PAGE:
By Walt Prentice, Applied Flow Technology 

No longer is over-engineering, or designing from heuristics, as necessary as it once was. Why? Because engineers can build and test systems in a computer rather than in the field. Flow analysis software has improved multiple facets of hydraulic system engineering. As technology improves, knowledge expands, and communication systems tighten, engineering teams can better prepare for unexpected events, design for the most efficient systems, and leave clearer footprints behind for future engineers to follow. 


Things rarely go exactly as planned: in pumping systems and in life. At some point, an emergency shutdown or power failure will impact the system. In the past, the safe approach was to over-engineer the system to mitigate any perceived worst-case scenarios. However, the introduction of modeling software allows widespread testing of these scenarios to predict system responses without having to test in the field, or worse, to find out during the event itself. Yet, over-engineering is still common today. While better tools exist, it takes time for them to take root and become standardized. Two main reasons software modeling is advantageous are:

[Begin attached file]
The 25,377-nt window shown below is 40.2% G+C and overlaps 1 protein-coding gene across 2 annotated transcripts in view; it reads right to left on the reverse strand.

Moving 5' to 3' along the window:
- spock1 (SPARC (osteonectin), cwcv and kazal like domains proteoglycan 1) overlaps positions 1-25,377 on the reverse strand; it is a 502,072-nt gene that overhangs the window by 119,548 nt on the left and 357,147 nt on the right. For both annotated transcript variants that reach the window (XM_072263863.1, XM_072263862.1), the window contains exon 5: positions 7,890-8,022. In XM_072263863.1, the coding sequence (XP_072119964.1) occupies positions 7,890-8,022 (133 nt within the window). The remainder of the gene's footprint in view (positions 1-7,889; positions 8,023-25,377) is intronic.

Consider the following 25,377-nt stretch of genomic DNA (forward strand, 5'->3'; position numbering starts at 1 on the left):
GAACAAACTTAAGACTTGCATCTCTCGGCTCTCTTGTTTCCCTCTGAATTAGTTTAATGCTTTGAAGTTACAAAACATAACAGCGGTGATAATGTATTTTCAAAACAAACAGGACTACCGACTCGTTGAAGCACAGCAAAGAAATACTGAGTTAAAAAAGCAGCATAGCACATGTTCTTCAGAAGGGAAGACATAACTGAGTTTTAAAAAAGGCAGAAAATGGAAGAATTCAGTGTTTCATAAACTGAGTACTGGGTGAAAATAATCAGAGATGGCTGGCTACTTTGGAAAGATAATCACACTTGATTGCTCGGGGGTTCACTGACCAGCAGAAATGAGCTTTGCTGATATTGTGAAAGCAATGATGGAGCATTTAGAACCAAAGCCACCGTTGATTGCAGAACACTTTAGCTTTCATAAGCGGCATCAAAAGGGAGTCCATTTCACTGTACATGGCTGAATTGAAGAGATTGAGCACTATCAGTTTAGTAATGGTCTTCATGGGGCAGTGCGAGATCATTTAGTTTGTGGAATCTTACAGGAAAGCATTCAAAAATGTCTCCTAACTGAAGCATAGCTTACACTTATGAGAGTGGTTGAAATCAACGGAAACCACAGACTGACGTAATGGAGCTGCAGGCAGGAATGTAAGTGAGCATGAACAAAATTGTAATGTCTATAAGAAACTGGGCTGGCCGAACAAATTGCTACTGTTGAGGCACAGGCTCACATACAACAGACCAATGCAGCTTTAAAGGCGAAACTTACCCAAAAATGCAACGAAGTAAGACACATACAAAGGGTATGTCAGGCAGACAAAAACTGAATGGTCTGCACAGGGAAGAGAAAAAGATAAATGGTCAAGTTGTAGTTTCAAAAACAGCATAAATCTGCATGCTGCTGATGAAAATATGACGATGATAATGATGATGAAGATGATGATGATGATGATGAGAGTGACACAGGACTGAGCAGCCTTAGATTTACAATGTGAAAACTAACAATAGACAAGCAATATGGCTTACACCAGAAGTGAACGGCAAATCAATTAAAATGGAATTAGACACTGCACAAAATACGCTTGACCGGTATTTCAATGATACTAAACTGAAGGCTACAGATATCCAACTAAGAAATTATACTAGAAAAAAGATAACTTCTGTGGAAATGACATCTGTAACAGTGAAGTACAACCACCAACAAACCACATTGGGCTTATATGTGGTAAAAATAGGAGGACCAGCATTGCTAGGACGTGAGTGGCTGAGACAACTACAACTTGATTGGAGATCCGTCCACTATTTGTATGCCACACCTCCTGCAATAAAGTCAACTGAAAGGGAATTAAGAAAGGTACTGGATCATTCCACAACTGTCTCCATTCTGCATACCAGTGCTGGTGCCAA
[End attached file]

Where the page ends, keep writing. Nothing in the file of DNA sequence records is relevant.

1. The assumed worst-case scenarios often do not account for everything.
  2. Over-engineering leads to waste.

A common worst-case scenario is a waterhammer event and the resulting pressure surge. The failure of traditional methods for predicting waterhammer repercussions come from a lack of understanding the methods’ limitations. Engineers must identify the maximum pressure that could arise in a piping system to ensure safety and meet code. Typically, that involves a few extreme assumptions, such as an instantaneous valve closure, and applying pressure-rise calculations. Yet there are three common situations that escape the engineer’s view: line pack, wave reflections, and liquid column separation.